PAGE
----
The persistently high exchange rate has caused much griping and belly-aching from a segment of exporters and manufacturers.
The kiwi is currently the strongest it has ever been against the British pound, and not far off all-time highs against the greenback.
But whether that's 'good' or 'bad' is a largely matter of perspective. It's a bit like the weather. A long, dry summer might be ruinous for farmers, but it's lovely for holiday-makers.
For kiwi consumers, there's plenty of sunshine forecast ahead as the high dollar boosts our purchasing power ever higher.
The most obvious advantage is being able to buy imported stuff cheaper in the stores.
But why not cut out the middleman?
Online shopping on foreign websites is an increasingly popular pastime, made increasingly attractive by the generous exchange rate.
We're still a bit slow on the uptake. A PwC/ Frost & Sullivan report last year found that overseas shopping accounted for only 35 per cent of Kiwi's online expenditure, less than half that of Australia.
Nevertheless, brick-and-mortar retailers have good reason to feel threatened. NZ Post reports the number of international parcels coming into the country jumped 13 per cent between 2009/10 and 2010/11.
The latest figures aren't available yet, but the continued ascent of the kiwi will no doubt only increase the flow.
We came up with a sample shopping list of hot items to see how much we could save on Levi's jeans, Nike sneakers, the 50 Shades of Gray boxed set of books, the iPhone 5, and Elizabeth Arden perfume.
While we scored massive bargains on some items, on others buying locally was sometimes the better option.
TAPPING BIGGER MARKETS
The first item on the list is Levi's 501 jeans. At an Auckland Jeans West store, a pair of the classic denim pants retail for the hefty sum of $130.
On Amazon the same jeans are on sale for anywhere between US$36 and US$55, many of which are heavily discounted.
At the current exchange rate, even the upper end is about NZ$65, or half the price charged locally.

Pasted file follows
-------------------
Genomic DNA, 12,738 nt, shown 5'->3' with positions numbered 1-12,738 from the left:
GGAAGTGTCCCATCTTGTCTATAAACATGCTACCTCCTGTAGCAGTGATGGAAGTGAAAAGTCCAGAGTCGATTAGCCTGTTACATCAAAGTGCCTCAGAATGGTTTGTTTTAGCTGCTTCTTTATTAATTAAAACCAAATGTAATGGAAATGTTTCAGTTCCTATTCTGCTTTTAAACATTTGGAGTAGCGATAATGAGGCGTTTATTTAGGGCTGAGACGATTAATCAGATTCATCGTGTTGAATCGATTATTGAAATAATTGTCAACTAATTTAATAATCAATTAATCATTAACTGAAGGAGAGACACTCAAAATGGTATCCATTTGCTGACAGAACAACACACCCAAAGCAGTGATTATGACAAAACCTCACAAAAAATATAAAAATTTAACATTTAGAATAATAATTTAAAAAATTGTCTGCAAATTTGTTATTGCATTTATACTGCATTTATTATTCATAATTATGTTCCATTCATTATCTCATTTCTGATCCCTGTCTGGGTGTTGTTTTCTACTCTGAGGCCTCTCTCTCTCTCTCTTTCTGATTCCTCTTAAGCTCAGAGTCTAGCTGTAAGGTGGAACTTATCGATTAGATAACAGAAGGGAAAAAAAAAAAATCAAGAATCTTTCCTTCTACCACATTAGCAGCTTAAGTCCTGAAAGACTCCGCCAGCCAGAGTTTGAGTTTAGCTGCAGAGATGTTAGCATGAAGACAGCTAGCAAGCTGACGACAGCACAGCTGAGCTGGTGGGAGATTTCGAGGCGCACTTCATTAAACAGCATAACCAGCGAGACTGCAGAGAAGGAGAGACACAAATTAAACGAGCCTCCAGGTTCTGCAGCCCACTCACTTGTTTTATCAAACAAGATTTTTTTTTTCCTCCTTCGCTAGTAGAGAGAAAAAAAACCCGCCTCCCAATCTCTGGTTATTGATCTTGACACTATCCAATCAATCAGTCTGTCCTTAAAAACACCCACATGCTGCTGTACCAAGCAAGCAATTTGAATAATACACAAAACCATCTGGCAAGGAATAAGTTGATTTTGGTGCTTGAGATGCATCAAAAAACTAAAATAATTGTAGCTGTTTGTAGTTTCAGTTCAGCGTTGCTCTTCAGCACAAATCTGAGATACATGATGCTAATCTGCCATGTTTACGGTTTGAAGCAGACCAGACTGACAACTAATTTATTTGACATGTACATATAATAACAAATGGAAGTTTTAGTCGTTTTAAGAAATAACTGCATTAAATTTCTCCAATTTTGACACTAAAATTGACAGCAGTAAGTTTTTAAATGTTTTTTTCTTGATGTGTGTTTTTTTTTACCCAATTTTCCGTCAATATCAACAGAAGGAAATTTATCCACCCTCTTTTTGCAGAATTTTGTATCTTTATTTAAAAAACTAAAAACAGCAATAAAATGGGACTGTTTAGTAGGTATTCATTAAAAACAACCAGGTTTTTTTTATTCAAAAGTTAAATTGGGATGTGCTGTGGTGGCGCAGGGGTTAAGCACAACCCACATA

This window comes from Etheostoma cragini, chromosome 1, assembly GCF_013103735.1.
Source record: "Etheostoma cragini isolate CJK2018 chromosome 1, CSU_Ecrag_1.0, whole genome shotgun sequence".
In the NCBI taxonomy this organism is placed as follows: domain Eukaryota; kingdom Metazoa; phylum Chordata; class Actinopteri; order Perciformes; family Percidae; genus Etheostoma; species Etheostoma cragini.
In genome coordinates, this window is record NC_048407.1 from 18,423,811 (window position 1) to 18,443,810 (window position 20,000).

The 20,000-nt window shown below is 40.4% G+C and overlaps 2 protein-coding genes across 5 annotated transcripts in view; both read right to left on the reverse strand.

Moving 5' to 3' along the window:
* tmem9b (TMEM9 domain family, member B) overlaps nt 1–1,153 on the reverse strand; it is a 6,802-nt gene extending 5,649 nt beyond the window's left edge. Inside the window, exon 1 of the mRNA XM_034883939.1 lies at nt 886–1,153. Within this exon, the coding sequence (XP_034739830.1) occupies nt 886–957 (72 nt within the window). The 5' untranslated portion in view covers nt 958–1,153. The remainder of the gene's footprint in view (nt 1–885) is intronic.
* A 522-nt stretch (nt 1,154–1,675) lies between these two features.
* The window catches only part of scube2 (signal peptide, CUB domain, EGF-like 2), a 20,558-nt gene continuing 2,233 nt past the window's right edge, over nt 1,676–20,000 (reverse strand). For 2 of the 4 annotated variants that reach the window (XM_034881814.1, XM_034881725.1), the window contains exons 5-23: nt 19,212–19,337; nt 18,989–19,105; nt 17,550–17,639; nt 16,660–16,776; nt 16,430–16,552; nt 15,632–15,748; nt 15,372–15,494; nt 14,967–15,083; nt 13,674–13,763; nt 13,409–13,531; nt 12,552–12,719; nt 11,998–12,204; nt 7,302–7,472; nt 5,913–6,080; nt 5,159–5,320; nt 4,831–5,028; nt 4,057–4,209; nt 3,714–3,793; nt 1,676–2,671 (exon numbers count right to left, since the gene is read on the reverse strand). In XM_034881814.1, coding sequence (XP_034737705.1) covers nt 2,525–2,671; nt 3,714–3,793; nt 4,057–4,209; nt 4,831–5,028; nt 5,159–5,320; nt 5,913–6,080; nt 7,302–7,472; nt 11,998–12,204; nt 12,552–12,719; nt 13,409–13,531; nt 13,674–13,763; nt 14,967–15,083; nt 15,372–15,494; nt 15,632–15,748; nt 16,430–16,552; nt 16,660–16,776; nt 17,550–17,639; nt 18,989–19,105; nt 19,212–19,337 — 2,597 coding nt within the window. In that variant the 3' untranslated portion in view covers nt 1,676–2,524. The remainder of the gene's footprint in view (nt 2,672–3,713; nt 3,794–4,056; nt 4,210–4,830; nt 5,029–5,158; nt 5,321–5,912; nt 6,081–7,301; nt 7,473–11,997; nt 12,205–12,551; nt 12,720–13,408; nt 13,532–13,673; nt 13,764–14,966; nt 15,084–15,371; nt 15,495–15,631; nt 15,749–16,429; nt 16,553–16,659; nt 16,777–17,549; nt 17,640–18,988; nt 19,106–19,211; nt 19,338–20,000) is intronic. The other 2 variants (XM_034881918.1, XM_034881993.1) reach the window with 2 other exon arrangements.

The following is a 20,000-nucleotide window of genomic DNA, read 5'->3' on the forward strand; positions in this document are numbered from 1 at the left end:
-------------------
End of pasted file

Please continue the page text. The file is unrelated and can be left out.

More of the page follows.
Clearly shopping abroad wins this round.
But what about postage?
Many websites frustratingly refuse to ship outside the country they're based in, and others charge like wounded bulls for doing so.
Mail-forwarding firms provide customers with a unique American shipping address (and a UK one with Prezoom) which can then be used to forward mail on to New Zealand.
To send a pair of Levi's home would cost as little as $20-$30 depending on how they were packaged.
The mail-forwarding scene is expanding at the moment, and competition has already helped drive prices down substantially.
The real kicker with YouShop and Prezoom is that their warehouses are strategically situated in the few US states which don't charge sales tax - which means you pay roughly 10 per cent less than many American consumers.
Many an unwary shopper has shopped up a storm on an overseas website, only to be confronted by a whopping tax bill from Customs as their package comes over the border.
The Levi's were cheap enough to pass through without attracting any attention, because Customs doesn't bother charging duty or GST when the total charges would be less than $60.
It has developed a handy calculator for working out whether your order will slide under the threshold, but it's not always straightforward.